Governor’s comments drive kiwi down.

The Reserve Bank surprised no one by cutting its official cash rate at yesterday's official cash rate review. The challenge now facing the central bank lies not in holding inflation down, but in holding it up.

In line with market expectations, the bank cut its official cash rate to 2.75 per cent from 3 per cent.

However, the tone of its comments was more "dovish" than expected, emphasising the downside risks to the economy and talking up the likelihood of further rate cuts.

Reserve Bank Governor Graeme Wheeler said the economy was adjusting to a lower exchange rate, but "further depreciation was appropriate".


His comments drove the kiwi down by more than US1c to US62.80c. The bank estimates GDP growth is running at 2 per cent from 3 per cent earlier in the year. The Reserve Bank's main goal is price stability, and it has had little to worry about on the inflation front in recent years.

The bank defines price stability as annual increases in the consumers price index (CPI) of between 1 and 3 per cent on average over the medium term, with a mid-point target of 2 per cent.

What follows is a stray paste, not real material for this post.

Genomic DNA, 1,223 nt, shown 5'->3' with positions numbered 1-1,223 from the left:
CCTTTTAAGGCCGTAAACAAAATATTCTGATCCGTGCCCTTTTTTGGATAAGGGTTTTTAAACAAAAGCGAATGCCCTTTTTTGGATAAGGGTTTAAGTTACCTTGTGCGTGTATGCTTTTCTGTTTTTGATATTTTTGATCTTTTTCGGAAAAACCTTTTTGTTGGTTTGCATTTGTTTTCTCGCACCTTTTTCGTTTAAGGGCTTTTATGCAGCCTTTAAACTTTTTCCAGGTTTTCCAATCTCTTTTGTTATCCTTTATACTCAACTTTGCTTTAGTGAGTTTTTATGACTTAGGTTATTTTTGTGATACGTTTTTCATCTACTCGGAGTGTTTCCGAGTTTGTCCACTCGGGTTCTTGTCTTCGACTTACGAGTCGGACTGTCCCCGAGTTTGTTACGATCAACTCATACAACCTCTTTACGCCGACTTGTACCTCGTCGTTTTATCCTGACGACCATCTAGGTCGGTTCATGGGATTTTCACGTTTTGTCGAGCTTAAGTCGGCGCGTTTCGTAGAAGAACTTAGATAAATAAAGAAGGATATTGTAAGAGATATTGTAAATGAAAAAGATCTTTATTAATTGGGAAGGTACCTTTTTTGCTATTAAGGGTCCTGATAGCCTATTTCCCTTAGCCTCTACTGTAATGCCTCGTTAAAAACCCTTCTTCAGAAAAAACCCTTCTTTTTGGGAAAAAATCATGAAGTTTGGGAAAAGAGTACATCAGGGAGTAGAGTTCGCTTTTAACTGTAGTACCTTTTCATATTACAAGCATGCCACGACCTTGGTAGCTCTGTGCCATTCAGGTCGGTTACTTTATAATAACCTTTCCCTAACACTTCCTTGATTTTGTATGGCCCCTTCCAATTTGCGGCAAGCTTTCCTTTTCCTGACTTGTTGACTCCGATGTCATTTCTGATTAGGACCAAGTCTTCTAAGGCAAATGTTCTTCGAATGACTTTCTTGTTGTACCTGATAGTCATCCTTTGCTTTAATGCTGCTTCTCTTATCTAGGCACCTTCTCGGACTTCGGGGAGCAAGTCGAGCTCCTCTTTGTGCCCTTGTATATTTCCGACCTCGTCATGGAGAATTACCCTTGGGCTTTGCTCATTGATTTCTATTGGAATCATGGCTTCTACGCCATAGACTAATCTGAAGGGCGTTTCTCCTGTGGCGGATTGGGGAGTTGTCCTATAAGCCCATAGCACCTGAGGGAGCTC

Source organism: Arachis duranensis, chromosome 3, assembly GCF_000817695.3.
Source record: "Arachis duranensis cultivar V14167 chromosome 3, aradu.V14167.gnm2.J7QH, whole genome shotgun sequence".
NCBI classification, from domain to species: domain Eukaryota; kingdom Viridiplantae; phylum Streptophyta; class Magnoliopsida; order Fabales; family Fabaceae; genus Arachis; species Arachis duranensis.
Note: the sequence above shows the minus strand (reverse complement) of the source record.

The last time inflation got close to 2 per cent was in 2011, when the CPI rose 1.8 per cent. Statistics NZ figures show the CPI rose by 0.4 per cent in the year to June - well below the mid-point.

In yesterday's statement, Wheeler said: "A reduction in the official cash rate is warranted by the softening in the economy and the need to keep future average CPI inflation near the 2 per cent target midpoint. At this stage, some further easing in the official cash rate seems likely."

Economists said inflation had been below the mid-point for several years and was too close to deflation - when prices fall - for comfort.

"Except for a GST-induced spike a few years ago, inflation has drifted lower and lower," Westpac chief economist Dominick Stephens said.

"Now, headline inflation is well below the target range for the Reserve Bank.

"With inflation clearly below the target, we are now going into an economic slowdown, and that threatens to push inflation down further.


"So the Reserve Bank is in a spot of bother in terms of reaching its target, and yes, the concern is that it might miss its target on the downside."

The bank had to create some inflation quickly.

"Fortunately, exchange rate changes are quite a rapid way of moving inflation one way or another."